Monday, November 12, 2012

Keyboarding - Access to More Brain Cells

11 November 2012 is my 72nd birthday and today is a good snow story.  About eight inches of white stuff has fallen in the past twenty-four hours.  We are inundated for the first time this year and all is well.  Temperatures hover under 20 degrees F with promises of almost 0 sometime soon.

And in this snowy world I realize I am a fortunate soul, a woman whose man will make sacrifices to satisfy her needs, not just on a physical level but also on a social and spiritual level.  What is loved by one of us is appreciated by the other.  When one of us is criticized by the out-lander world, the world that is not privy to our close connection shared daily, the other arrives in support and concern.   

The internet has been our connection for so much of the past twelve years that I often think it is more responsible than physical reality for our relationship.  We represent cyber coupling brought into being by the electrical systems that pervade the online world.  It is waves of energy that connected us and today keep us connected.

We live in a world criss-crossed by that same kinetic energy floating through the atmosphere of our home.  I often wonder at the fact that we energize in this environment rather than find ourselves depressed by it.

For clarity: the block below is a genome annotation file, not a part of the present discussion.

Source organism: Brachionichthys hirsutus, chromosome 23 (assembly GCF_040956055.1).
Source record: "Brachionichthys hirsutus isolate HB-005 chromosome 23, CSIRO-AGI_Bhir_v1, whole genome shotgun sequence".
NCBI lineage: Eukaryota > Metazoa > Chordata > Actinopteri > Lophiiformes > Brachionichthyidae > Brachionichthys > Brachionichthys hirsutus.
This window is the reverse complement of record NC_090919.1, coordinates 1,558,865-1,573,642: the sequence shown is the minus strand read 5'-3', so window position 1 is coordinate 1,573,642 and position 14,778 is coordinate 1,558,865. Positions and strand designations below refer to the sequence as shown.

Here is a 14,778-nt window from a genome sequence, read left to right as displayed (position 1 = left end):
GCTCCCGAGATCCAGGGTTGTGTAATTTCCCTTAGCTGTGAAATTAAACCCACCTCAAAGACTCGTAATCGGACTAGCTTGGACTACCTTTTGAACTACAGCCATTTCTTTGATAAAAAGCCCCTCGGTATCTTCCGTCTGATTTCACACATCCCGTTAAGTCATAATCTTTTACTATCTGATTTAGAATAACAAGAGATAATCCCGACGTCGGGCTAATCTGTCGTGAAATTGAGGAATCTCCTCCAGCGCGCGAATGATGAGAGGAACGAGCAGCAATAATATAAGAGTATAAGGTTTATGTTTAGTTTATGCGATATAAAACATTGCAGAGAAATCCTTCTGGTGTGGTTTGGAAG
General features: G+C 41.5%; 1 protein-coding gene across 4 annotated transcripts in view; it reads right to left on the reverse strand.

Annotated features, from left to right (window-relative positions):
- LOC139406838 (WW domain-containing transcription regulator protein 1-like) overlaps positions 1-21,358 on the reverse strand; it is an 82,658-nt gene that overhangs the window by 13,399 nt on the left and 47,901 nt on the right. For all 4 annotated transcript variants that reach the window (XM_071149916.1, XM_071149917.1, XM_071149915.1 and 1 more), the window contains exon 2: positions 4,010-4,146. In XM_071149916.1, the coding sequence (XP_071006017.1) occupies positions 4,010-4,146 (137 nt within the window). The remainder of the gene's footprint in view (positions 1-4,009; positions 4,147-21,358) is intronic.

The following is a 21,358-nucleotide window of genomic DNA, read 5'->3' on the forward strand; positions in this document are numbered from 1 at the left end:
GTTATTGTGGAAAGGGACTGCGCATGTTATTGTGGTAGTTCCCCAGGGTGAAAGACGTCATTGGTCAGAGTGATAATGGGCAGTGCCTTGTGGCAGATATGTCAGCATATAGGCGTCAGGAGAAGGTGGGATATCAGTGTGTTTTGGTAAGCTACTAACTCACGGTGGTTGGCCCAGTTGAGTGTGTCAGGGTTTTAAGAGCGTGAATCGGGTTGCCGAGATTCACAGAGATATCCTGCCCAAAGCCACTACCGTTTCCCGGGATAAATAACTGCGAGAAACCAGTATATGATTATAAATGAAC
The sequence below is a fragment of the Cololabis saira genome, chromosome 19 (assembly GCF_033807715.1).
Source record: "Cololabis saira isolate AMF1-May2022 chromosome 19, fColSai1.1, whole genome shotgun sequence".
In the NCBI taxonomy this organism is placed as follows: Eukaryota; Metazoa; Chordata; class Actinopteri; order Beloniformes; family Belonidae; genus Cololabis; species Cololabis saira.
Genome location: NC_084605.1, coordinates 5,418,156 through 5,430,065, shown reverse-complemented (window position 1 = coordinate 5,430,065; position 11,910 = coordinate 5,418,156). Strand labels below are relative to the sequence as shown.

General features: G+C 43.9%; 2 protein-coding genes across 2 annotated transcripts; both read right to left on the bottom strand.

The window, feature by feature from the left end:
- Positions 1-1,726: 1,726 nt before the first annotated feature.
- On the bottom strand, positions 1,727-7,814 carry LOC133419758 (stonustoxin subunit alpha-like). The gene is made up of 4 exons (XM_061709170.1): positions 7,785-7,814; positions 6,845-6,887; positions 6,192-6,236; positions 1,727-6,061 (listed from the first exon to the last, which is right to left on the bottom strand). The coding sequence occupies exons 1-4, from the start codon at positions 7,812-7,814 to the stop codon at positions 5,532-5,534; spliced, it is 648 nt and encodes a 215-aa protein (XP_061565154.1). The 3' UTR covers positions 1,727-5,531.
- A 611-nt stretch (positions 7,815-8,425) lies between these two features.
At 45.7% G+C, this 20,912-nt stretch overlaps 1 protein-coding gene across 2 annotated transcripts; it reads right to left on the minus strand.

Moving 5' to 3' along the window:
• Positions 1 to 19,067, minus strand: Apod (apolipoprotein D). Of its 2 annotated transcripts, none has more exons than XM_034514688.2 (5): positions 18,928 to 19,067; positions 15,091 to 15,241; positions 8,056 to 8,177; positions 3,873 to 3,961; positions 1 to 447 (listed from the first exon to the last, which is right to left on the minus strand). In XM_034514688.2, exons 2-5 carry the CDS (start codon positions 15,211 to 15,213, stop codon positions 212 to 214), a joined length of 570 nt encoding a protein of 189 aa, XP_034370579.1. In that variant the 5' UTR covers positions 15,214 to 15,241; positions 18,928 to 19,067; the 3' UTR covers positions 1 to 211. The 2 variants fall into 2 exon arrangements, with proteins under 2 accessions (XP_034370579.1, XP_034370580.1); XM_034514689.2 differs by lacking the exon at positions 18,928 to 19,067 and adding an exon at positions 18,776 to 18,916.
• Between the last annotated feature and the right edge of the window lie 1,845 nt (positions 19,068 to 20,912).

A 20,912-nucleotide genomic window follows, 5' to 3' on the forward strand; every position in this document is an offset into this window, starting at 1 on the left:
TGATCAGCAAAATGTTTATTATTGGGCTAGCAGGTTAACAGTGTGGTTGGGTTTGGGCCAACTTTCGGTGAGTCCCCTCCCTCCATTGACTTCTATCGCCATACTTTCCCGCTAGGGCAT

Just as when the telephone rings and one knows who is on the other end of the line before picking up the receiver or clicking the button, the computer draws us into a proximity of being that until recently no other part of our world could.  Perhaps this communication is what the Neanderthals left to us – an ability to know without knowing why we know.  An ability to communicate with out speaking words. 

I wonder if speaking computers are actually a sign of progress rather than a regression.  It is our fingertips that spell and create on line rather than our voice box.  It is an entirely different part of our brain that is working when we type rather than when we speak.  Isn’t it a marvel to know that there are two aspects of our brain working synonoymously that actually tie into a level of creativity that we didn’t used to have.

Oh we have been writing for a very long time, but handwriting doesn’t quite count.  So slow, so ponderous. Keyboarding, on the other hand, gives us a moment to think, write, rewrite, edit, republish ad naseum before there is an audience to critique or hear, read, see our thoughts. We have the option of using the ‘right’ words instead of the ‘momentarily’ accessible word.

And perhaps this thought comes to mind beause I have grown old and my mind is not as agile as it once was in finding the precise language to express what filters through my psyche in search of a way to communicate.  The secondary process of keyboarding, going back instantly to correct, and then keyboarding again to expres an idea which in the moment seems momentous. It is, you know, momentous.  For these ideas come unbidden just as spoken language does, but in the process of using the fingertips to formulate, the fingertips to which such a massive portion of the brain is devoted, we have at our bidding two of the most facile aspects of our brain.

And the Aussie and I seem to favor the use of many brain cells in an attempt to communicate - I applaud our success.